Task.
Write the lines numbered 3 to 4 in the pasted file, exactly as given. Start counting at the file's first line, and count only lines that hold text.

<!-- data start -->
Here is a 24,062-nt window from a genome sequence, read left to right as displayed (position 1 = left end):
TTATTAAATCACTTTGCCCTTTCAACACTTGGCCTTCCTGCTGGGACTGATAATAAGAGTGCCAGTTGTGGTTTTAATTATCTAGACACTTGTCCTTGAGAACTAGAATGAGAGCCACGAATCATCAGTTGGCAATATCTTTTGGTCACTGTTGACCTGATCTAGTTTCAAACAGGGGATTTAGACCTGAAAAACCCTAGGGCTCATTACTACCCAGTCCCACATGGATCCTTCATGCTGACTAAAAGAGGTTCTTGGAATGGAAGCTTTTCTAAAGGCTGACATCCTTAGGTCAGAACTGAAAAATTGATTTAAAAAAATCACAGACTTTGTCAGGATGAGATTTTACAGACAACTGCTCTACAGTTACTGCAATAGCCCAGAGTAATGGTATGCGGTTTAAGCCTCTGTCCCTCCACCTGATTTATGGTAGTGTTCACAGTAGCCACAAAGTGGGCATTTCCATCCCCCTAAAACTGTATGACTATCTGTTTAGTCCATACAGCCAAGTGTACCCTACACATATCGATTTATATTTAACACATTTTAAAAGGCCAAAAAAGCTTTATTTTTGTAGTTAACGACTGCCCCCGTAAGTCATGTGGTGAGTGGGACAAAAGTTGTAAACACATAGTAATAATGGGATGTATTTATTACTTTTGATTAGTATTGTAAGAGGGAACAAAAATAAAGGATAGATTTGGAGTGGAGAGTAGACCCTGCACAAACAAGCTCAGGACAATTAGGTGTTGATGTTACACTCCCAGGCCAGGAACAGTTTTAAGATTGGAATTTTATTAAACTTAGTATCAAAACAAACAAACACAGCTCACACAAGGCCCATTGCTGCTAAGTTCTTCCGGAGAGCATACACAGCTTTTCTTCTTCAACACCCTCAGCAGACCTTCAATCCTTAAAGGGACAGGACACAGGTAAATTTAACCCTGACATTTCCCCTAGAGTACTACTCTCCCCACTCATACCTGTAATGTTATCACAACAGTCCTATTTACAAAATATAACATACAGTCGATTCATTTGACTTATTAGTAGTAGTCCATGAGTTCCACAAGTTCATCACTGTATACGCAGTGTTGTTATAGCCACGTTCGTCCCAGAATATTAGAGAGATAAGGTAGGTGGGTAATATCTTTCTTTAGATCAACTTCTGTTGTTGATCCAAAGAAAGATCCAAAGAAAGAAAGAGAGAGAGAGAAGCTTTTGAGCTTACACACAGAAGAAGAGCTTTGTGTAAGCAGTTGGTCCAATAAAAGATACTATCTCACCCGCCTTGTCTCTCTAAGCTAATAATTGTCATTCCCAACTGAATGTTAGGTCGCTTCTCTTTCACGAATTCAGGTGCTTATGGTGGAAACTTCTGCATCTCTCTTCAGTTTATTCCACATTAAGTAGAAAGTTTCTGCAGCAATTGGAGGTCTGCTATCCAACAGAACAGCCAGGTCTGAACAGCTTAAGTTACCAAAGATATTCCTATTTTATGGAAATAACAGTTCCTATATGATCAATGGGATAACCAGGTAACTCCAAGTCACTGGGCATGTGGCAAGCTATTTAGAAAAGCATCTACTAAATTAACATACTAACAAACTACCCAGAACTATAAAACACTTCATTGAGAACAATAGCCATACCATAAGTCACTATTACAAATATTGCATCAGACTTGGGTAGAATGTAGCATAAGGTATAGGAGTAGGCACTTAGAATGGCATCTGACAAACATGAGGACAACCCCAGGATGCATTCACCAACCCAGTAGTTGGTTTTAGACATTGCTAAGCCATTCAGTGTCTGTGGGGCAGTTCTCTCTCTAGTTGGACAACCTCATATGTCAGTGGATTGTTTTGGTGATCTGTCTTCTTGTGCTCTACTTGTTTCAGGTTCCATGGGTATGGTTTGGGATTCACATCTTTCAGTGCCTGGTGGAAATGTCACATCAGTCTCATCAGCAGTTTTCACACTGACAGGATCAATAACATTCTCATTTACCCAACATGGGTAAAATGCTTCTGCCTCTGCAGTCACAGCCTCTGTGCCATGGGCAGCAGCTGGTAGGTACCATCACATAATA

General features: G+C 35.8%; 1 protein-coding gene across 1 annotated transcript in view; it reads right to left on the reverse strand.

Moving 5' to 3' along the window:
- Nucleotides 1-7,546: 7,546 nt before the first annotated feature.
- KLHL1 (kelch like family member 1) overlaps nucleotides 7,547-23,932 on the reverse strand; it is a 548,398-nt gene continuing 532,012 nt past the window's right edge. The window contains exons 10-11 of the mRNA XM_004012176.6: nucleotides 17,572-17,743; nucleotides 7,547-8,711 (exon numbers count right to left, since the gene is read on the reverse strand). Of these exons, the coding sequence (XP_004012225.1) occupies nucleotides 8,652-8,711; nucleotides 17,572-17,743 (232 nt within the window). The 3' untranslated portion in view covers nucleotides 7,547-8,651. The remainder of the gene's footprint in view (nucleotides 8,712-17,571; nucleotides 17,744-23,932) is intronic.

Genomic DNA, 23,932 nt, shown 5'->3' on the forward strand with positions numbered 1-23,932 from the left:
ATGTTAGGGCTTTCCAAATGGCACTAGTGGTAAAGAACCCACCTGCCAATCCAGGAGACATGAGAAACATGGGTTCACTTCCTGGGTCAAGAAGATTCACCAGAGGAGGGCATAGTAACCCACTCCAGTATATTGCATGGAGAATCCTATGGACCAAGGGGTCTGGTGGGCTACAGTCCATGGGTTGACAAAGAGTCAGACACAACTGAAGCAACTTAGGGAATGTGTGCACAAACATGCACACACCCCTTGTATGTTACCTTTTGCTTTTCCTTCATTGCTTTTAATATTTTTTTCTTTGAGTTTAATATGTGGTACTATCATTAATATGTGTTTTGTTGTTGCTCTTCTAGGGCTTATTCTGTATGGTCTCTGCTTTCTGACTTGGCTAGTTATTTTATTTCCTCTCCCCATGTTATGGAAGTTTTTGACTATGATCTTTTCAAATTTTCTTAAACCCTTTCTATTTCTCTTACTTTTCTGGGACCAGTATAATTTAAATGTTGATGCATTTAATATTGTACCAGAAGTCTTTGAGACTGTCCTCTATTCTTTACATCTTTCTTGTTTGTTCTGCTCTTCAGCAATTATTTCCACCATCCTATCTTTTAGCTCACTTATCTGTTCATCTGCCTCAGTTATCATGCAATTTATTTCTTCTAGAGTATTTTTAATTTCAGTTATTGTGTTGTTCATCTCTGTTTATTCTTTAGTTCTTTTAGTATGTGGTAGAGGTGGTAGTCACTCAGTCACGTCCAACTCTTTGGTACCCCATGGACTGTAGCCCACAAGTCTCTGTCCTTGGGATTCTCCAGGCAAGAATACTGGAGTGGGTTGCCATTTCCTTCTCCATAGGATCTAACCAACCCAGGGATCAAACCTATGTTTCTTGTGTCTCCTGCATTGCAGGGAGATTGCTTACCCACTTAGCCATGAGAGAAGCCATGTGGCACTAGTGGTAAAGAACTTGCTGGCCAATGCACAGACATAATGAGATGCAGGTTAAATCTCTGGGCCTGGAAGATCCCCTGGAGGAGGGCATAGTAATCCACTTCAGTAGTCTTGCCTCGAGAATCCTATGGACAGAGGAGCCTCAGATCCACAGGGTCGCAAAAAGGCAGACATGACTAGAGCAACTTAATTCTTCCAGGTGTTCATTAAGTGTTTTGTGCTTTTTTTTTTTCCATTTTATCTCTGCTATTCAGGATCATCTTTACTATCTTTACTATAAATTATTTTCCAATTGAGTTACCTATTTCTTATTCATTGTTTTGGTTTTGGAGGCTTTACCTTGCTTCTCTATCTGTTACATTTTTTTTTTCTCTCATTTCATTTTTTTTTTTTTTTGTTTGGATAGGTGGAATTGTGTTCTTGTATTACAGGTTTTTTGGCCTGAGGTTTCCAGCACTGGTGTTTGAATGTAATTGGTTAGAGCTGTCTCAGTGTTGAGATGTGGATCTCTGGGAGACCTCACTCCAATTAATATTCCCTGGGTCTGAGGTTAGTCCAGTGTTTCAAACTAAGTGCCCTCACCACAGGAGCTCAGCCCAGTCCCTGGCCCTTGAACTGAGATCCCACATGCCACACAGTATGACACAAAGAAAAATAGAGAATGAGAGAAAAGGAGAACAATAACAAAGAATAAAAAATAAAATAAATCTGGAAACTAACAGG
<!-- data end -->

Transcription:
General features: G+C 35.8%; 1 protein-coding gene across 1 annotated transcript in view; it reads right to left on the reverse strand.

Moving 5' to 3' along the window: